“That is exactly the kind of data the plaintiffs have long argued is relevant here; and the plaintiffs do not dispute that Black voters in Districts 1, 10, and 12 will have an opportunity to elect their candidates of choice. Whether the voters in these six districts choose to retain their incumbents, therefore, is up to them,” the opinion said. “That leaves one redrawn district with an incumbent representative and a relatively low BVAP. But the U.S. Supreme Court has never suggested that a remedial plan must arrange for the removal of every incumbent in the old plan. To the contrary, that would assign the federal courts a more intrusive role in the redistricting process than the Supreme Court has envisioned.”

Two cases on the matter cited the plaintiffs were distinguishable from the case in Agee, the panel added.

Claims that the new map possibly violates the U.S. Voting Rights Act because the commission drew only eight majority-minority districts, while the plaintiffs say it could have drawn 10, were rejected.

“The plaintiffs make close to zero effort to show that the remedial plan actually violates the VRA. Nor do they offer any authority for the proposition that – when a state map is struck down on Equal Protection grounds – the state bears the burden of affirmatively demonstrating that its remedial plan does not violate the VRA,” the panel wrote. “And this objection ’embraces just the sort of uncritical majority-minority district maximization that’ the Supreme Court has ‘expressly rejected.’ Indeed, that kind of race-conscious ‘maximization’ can itself give rise to a racial gerrymander.”

The remaining objection was an argument that, in five districts in the remedial Motown Sound plan, the commission “impermissibly sorted voters on the basis of race.” The plaintiffs cited here of those districts as House districts 16, 17, and 18.

The court did not find those districts to be unconstitutional because individual voters have standing to challenge only the district in which they live. The Agee plaintiffs noted that none of them live in Districts 16, 17, or 18, and therefore lacked standing to challenge anything about those districts.

That left Districts 10 and 12, and the plaintiffs’ argument was lightly developed, the panel said, noting the assertion did not square with the facts.

In a statement, former Rep. Sherry Gay Dagnogo of Detroit – one of the Agee plaintiffs’ most vocal supporters – said the plaintiffs would accept the court’s decision and did not signal a willingness to appeal.

“While our expert Sean Trende demonstrated that the Motown Sound Map does not provide the greatest number of Black majority seats with the highest Black voting age population (BVAP), we embrace the words of the late Dr. Martin Luther King, Jr., that ‘the arc of the moral universe is long, but it bends toward justice,’ and as such we are grateful that the Agee v. Benson lawsuit yielded a greater opportunity for Detroit voters to elect a candidate of their choice in seven house districts,” the former legislator said. “Our focus now turns towards educating the community on the House map changes, and drawing new Senate maps. We applaud the dedication of our plaintiffs, and our Clark Hill counsel for championing victory for Agee v. Benson lawsuit, along with our countless allies including the Michigan Democratic Party Black Caucus, and Chairman Keith Williams.”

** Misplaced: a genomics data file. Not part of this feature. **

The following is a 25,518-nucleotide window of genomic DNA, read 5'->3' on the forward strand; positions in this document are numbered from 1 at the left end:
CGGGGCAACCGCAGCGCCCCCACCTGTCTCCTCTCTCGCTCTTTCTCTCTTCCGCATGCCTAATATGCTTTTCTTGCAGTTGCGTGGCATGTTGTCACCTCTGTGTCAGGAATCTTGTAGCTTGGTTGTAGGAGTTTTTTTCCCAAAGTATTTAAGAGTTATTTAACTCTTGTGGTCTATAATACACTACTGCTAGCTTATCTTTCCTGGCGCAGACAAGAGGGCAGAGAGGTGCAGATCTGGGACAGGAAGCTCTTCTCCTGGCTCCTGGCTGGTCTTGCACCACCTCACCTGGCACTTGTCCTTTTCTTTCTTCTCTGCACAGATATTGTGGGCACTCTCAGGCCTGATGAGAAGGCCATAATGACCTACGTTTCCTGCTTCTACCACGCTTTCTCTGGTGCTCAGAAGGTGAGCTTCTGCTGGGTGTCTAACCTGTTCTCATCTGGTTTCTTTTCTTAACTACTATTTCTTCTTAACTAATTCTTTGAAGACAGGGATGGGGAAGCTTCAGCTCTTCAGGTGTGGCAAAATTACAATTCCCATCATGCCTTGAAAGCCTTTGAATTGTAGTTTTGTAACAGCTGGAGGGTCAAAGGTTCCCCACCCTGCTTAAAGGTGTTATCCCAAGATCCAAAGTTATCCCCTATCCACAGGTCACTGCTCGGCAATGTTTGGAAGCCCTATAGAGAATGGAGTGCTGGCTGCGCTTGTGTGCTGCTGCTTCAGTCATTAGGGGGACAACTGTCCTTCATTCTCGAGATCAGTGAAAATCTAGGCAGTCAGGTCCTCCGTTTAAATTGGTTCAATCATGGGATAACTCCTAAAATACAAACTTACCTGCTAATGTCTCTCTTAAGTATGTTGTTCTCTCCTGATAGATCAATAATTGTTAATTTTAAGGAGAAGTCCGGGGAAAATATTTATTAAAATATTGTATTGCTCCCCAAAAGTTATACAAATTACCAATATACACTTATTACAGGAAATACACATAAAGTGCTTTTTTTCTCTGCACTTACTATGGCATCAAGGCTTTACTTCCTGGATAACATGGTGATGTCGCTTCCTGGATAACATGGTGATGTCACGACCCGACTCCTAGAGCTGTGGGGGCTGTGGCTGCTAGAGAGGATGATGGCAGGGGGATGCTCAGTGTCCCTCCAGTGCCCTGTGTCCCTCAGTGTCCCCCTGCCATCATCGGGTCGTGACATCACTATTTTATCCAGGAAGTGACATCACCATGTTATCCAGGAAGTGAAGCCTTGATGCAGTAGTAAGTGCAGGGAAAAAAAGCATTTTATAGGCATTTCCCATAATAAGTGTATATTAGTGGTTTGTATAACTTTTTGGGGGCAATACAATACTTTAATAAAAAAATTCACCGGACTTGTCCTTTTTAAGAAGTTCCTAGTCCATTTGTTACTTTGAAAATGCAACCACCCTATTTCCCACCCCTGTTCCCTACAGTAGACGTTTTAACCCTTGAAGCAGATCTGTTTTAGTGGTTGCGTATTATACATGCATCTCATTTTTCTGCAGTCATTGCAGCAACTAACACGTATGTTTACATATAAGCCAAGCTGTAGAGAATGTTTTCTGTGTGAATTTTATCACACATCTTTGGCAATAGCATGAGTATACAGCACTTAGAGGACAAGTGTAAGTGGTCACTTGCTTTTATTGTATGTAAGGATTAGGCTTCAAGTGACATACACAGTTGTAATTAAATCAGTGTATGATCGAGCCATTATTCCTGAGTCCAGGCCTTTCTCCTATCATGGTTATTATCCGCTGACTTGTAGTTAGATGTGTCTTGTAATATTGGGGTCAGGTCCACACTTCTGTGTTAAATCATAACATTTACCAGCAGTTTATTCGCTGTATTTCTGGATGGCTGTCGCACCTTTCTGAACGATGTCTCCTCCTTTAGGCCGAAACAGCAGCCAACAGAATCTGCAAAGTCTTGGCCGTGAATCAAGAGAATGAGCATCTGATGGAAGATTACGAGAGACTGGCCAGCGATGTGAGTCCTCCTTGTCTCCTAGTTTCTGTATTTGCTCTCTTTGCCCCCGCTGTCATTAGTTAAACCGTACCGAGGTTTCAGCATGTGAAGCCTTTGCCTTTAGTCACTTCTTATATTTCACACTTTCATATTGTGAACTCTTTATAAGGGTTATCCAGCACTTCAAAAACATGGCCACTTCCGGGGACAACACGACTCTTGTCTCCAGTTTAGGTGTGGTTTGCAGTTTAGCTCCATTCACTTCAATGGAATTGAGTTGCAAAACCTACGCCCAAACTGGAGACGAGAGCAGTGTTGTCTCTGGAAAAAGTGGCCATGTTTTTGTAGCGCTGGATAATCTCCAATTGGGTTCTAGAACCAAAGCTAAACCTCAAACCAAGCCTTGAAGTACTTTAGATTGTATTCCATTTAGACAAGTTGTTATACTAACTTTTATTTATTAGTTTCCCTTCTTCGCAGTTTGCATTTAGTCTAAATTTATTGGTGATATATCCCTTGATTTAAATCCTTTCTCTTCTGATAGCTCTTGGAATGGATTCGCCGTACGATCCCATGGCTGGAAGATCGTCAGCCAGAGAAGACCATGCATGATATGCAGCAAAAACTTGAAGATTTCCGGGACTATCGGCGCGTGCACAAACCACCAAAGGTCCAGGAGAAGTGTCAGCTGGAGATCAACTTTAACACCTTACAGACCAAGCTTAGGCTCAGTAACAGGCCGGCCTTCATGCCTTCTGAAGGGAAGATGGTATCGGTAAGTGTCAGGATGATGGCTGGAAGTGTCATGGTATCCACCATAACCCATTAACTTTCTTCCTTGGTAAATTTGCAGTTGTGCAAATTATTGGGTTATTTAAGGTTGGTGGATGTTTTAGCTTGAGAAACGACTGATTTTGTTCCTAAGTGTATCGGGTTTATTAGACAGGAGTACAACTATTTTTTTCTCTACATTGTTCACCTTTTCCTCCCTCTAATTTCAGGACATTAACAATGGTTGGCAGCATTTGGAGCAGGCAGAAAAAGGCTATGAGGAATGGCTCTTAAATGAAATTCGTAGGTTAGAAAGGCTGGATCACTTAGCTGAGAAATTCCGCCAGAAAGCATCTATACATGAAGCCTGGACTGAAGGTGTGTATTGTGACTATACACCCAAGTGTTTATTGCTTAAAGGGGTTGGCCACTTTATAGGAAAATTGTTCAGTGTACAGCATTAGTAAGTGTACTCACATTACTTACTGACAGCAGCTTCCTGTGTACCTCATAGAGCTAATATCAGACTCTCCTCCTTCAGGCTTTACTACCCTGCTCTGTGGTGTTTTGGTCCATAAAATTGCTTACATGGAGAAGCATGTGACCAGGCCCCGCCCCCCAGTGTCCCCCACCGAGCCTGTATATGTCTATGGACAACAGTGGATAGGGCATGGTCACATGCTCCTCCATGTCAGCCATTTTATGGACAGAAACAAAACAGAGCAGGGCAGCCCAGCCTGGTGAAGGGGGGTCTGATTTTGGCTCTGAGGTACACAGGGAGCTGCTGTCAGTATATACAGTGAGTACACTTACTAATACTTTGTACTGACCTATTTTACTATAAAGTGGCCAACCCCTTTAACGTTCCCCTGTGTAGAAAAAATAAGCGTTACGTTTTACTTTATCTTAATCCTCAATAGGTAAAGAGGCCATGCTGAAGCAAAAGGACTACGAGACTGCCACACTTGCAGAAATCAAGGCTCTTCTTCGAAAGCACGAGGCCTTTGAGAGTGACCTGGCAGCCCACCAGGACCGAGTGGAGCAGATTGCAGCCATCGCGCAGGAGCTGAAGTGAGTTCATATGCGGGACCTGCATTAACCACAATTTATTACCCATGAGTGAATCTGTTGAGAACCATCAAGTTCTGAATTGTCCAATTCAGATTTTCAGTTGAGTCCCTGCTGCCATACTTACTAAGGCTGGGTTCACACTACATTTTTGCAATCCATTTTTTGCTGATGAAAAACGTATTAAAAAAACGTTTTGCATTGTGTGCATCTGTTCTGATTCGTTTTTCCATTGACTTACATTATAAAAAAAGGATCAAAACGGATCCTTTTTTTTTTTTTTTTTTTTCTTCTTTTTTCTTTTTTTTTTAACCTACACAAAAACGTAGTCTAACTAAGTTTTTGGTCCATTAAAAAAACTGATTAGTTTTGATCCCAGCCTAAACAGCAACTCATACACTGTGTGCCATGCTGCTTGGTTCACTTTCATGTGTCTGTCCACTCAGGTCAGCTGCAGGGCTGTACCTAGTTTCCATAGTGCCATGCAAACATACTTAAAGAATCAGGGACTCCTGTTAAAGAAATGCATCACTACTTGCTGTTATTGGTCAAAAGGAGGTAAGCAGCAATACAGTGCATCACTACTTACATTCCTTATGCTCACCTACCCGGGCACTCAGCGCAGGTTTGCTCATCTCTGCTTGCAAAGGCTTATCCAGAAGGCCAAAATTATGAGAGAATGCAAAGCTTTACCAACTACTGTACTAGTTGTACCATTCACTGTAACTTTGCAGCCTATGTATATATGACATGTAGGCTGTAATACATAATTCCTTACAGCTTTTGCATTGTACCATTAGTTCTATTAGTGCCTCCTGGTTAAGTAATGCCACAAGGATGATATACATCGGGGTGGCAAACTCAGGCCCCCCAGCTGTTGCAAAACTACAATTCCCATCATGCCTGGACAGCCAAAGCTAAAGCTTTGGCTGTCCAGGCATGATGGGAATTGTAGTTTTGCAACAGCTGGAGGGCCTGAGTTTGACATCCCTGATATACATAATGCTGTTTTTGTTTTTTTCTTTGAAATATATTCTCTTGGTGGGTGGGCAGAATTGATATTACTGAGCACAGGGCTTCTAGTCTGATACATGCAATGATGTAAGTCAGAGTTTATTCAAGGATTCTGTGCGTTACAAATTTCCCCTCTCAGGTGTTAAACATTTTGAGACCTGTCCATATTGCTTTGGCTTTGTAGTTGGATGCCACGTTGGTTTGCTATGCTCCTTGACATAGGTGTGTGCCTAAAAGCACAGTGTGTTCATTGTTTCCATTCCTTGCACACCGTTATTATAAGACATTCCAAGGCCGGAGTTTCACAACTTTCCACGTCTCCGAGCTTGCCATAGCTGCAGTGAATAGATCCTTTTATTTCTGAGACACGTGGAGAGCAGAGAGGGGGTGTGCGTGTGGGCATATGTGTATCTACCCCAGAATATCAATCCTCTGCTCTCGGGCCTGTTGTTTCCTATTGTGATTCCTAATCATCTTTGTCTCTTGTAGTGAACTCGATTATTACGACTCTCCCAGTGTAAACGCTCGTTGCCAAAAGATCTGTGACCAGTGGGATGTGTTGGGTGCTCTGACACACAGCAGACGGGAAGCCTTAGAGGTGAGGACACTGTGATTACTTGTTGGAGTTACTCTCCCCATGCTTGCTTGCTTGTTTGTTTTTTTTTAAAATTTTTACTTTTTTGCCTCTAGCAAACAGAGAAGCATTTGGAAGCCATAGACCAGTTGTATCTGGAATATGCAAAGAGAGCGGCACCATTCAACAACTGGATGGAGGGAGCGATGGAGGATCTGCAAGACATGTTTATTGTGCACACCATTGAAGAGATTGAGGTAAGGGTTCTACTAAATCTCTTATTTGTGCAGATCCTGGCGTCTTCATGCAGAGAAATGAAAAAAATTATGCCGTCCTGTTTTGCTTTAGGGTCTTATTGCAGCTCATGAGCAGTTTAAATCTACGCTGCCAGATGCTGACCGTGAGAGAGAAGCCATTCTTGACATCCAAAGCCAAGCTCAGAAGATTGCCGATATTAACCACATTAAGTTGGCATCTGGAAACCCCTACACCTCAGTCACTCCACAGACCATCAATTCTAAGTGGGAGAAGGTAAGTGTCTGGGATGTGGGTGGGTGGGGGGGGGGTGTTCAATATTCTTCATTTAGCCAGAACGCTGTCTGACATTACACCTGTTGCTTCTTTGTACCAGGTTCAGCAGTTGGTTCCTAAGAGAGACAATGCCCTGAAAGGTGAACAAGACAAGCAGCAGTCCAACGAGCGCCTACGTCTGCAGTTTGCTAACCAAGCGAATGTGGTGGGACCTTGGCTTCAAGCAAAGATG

Commission Chair Anthony Eid (I-Orchard Lake) said during a news conference that the opinion was a hit of good news after the commission initially lost the case and was ordered back to the drawing board at the outset of 2024.

“I think really the only winner here is the people of the state of Michigan, who wanted a transparent and independent process and drawing maps,” Eid said. “By the court adopting the work that the commission has done over the past few weeks, that’s what we have. So, we’re certainly happy. We’re certainly excited. And now our focus turns to the Senate maps that we will be doing probably next month.”

Jamie Lyons-Eddy, executive director of Voters Not Politicians, the group that championed the 2018 amendment creating the commission, said she always had faith in the amendment she helped design and in the voters who supported independent redistricting.

The decision today, she added, reaffirmed that faith and upheld the will of the people.

“Despite the challenges the commission has faced, the independent public servants of the Michigan Independent Citizens Redistricting Commission successfully voted for new maps which responded to public comment, addressed the issues identified by the court, and followed constitutional criteria – and which received broad support from the people who live in the affected districts,” Lyons-Eddy said. “This redraw also strengthened Michigan’s independent redistricting process going forward. The transparency that’s central to the amendment allows all of us to witness and participate in every step, and the commission, pro-democracy organizations like ours, and the public are all learning from it.”

She said VNP is looking forward to the state Senate redraw that is to commence soon, are planning to engage in that process as it unfolds.

On the political side, the new map gives those who are planning to run for reelection a clearer view of their new district lines ahead of the late-April candidate filing deadline.

In a statement, the Democratic Legislative Campaign Committee said it was now working to identify its best plan of action to maintain the Democratic House majority under the Motown Sound plan, which was first elected by way of the 2021 Hickory plan.